Plagued by algae? We’ve all been there. Maintaining the proper balance in your saltwater aquarium can be tricky, and unfortunately, a tiny change can trigger big problems. Once an issue has set in, you may have trouble figuring out exactly what needs adjusting to put it back right again.
Algae can affect even the most well-kept aquarium. While some products and techniques eliminate the bulk of it in one treatment, it’s far more important to discover the underlying cause to prevent the green gunk from coming back.
It doesn’t take much for algae to overrun your habitat and cause problems, but why did it grow in the first place? Unfortunately, just a few little spores can spark a big problem. Certainly be extra careful when adding something to your ecosystem, like a new creature, but algae spores can also go airborne, and they’re everywhere (literally). That’s why even master aquarists wind up having a problem occasionally.
Even though it’s impossible to eliminate algae completely, you can (and should) make it tricky for these plants to thrive. Like everything else in your aquarium, algae need to eat. Of course, they do this through photosynthesis, but this greenery needs nutrients, too. Both your light source and your tank levels may cause a bloom, and you’ll have to tackle each issue separately.
Getting rid of an algae explosion takes a few steps, for both immediate reduction and long-term treatment.
Step 1: Remove excess algae with your hands.
It’s not a forever fix, but feel free to pull it out. Wash your hands before and after, making sure they’re clean but don’t smell like soap when yanking the algae out, and use gloves if you have anything that might bite or sting you.
Step 2: Add a forager.
Lots of underwater dwellers eat algae, and by adding one to your aquarium, you will help keep the quantity down (and get a fun new addition to your collection). You’ll need to properly determine exactly what type of algae you have growing so you can get the correct feeder.
Step 3: Put in some macroalgae.
Make your pesky plant compete by adding macroalgae of your choosing to your decor. The hardier of the bunch will snatch up all those nutrients and prevent the algae you don’t want from taking over.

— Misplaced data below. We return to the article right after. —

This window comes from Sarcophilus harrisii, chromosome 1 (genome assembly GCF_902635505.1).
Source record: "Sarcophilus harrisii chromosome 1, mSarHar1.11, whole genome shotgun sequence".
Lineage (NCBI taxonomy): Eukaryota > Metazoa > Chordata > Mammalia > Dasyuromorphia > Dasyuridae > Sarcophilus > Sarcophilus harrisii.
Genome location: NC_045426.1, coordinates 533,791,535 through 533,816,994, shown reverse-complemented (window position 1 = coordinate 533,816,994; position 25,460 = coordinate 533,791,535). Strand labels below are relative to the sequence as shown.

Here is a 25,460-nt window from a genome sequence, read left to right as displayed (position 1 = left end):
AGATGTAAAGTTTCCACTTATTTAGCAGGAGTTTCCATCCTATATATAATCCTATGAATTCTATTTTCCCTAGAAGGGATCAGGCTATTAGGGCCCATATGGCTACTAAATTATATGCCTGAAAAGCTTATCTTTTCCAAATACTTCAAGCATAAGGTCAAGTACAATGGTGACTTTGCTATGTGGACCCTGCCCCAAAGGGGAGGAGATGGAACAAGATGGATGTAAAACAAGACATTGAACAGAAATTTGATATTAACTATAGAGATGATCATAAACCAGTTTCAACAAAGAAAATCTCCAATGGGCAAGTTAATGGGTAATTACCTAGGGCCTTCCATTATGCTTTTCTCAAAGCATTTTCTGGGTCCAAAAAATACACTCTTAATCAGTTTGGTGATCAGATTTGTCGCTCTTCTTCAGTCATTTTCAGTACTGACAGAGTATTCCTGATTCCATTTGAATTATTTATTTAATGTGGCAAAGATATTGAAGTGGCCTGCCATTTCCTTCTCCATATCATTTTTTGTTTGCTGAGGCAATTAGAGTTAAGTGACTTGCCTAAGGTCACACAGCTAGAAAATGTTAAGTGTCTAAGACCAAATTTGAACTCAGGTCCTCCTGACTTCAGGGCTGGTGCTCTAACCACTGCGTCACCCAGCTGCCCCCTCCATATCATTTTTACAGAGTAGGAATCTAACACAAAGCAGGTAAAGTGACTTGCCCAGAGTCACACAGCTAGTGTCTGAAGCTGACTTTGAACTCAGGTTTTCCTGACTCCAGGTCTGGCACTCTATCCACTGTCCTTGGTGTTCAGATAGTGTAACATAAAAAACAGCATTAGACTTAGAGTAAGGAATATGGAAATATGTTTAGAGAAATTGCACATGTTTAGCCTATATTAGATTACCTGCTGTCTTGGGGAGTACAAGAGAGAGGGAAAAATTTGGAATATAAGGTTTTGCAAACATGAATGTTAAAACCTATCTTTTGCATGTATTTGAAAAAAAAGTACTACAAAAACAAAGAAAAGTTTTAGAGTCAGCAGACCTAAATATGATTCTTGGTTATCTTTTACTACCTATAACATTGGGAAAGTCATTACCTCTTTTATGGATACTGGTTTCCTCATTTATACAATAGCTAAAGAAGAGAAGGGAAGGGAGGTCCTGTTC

If you have been in the saltwater game a long time, you probably have a really good handle on the proper water parameters for your tank, but that won’t be enough to rid your aquarium of this nuisance. To fully eliminate algae (as much as possible), you’ll need to do the following.
Step 1: Test your aquarium.
You need to do a water check frequently and adjust levels as necessary, paying particular attention to nitrates and phosphates.
Step 2: Remove anything dead.
Both plant and animal matter will decompose and release chemicals. Take it out immediately after discovering it, and check for leaves daily if you have a mini underwater forest.
Step 3: Get a hungry algae eater.
They will counterbalance your tank and you'll provide them with an endless buffet (funnily enough, if they do their job too well, you’ll have to give them a new source of algae from outside the tank).
Step 4: Check your source water.
Avoid taking from the tap if at all possible as the water in your home may contain extra chemicals you don't want.
Step 5: Examine your filtration system.
Take a look at every piece and make sure it’s functioning properly, replacing anything that’s not working and cleaning any pieces that need it. Look into adding new cleaners like a protein skimmer or activated charcoal.
Step 6: Keep track of feedings.
You should monitor how much your fish consume and how much you put in to prevent overfeeding. If a lot floats around after, reduce the amount you offer each meal.
Step 7: Do a partial water change, carefully.
Remember that too much change can introduce more problems than it fixes.
Step 8: Reduce your light.
Or even turn it off for a day while you’re employing other countermeasures. You're effectively starving out the algae by doing this.
Step 9: Add a treatment.
If you’ve tried everything on the list and your algae won’t budge, as an absolute last resort, you can look into buying a treatment.
Figure out which problem you have, keeping in mind that bacteria growth can sometimes look like algae. If you go the conditioning route, the additive will vary greatly depending on what you have in your tank. Also, even though these are safe for fish, putting anything this strong into your aquarium can wind up changing things down the line. Lastly, don’t panic every time you see a splash of green in your fish home — a little algae won’t hurt.
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